Our Lady of Loreto Flies into Town
Our Lady of Loreto is an image of Mary that graces the city from many niches and doors. Dressed in a wide dress, in the shape of a fan, Mary holds the baby Jesus. Mary’s dress features grapes and wheat depicting the Eucharist. Her towering crown depicts the power of the Church. A flowery cape covers the arms holding Jesus who carries a sphere with a cross in his left hand (meaning he rules the world) while his right hand gives a blessing.
This image was appointed Grand Patroness of San Miguel in Sept. 8, 1736 with September 8th being Mary’s birthday.
In 1810 the festival of the Lady of Loreto was celebrated with the local heroes of the revolution against Spain days before the rebellion started. Allende, and the others, placed great faith in the power of Mary and the festival contained parades of various groups (military, women, youth choirs, etc.) with the statue of Mary that now resides permanently in her chapel in the Oratorio.
The home Mary was born and raised in, where the angel Gabriel flew in a window to visit her mother, and where Jesus was raised until he was 30, is believed to have been moved by Mary and angels from Nazareth to Loreto, Italy in 1291. Hence, the Lady of Loreto is the patroness of air travelers and is missing her arms from the exhausting journey. A recreation of this holy house was constructed in the Oratorio by the Canal family. The sole difference being the home here only has three walls to show how God’s house is open to everyone.
The La Ermita church, located by the Mirador on the road to Queterro, was built in 1736 to honor the Lady of Loreto as travelers then entered, or left, the city. Also built by the Canal family, La Ermita church was also constructed to be near neighboring relatives’ homes and was a favored church frequented by the Otomi tribes. The same native and self-taught architect that designed the Parroquia designed the chapel which lacks a statue or image of Mary. Instead a column in the portico contains attributes of the Immaculate Conception carved in Spain in 1716 and imported to San Miguel.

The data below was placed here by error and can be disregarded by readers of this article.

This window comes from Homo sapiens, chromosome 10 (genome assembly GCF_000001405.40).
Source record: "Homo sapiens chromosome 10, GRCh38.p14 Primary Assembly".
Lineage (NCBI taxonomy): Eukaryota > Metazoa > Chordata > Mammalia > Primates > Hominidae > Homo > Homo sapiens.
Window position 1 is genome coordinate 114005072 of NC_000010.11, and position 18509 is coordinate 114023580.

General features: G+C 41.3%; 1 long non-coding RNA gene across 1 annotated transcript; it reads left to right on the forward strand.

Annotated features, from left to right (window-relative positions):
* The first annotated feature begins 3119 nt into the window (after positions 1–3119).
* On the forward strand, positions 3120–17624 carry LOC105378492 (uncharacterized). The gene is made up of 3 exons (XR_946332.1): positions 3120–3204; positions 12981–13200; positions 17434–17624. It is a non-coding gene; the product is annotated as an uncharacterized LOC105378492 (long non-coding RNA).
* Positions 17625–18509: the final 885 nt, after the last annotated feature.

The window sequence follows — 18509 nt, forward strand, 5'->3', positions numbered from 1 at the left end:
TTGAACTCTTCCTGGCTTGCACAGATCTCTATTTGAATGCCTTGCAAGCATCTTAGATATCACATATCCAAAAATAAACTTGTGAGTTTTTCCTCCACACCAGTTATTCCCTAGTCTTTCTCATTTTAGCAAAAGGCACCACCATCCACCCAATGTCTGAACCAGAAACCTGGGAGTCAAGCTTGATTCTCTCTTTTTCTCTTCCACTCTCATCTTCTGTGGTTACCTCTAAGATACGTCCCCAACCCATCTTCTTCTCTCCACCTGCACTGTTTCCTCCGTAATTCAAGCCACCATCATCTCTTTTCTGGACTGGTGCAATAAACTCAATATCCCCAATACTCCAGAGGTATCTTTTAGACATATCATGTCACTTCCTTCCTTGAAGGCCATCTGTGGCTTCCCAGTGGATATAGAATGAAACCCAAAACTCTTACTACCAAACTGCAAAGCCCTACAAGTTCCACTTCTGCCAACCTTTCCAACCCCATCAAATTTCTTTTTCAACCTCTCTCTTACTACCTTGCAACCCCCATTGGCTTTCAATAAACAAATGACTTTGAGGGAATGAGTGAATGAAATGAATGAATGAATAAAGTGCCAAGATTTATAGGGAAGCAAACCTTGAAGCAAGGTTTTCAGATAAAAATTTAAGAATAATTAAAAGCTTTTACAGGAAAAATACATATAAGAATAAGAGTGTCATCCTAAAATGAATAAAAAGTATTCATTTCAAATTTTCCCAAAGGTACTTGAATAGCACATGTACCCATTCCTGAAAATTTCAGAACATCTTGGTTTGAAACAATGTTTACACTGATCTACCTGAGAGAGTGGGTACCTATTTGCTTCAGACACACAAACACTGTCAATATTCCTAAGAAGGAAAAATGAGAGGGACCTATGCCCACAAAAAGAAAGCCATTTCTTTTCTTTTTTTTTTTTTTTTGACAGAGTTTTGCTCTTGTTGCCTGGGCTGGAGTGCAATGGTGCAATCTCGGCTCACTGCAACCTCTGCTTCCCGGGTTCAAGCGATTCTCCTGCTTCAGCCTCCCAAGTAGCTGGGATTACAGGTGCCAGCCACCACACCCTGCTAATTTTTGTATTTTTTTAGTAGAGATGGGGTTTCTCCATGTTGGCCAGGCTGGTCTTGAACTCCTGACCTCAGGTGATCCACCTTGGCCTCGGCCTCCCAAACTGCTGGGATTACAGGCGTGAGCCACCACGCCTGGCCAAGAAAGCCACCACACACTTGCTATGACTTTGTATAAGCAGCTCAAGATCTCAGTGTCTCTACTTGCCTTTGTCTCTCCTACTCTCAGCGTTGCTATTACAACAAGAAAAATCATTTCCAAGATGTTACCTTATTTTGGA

Celebrations start on August 29th (nine days prior) and continue on the street named Loreto featuring food, fireworks, dancers and many mechanical rides for small children. Near the Calazada de la Luz intersection with Lareto is a lovely altar honoring the Virgin Mary each year. Originally this festival was celebrated by the Spanish families living on Lareto, but is now open to all. The money generated from this festival later funds the activities for the following year’s Holy Week’s Good Friday.
Eight days following, celebrations continue at La Ermita church featuring a huge fireworks display in the jardin.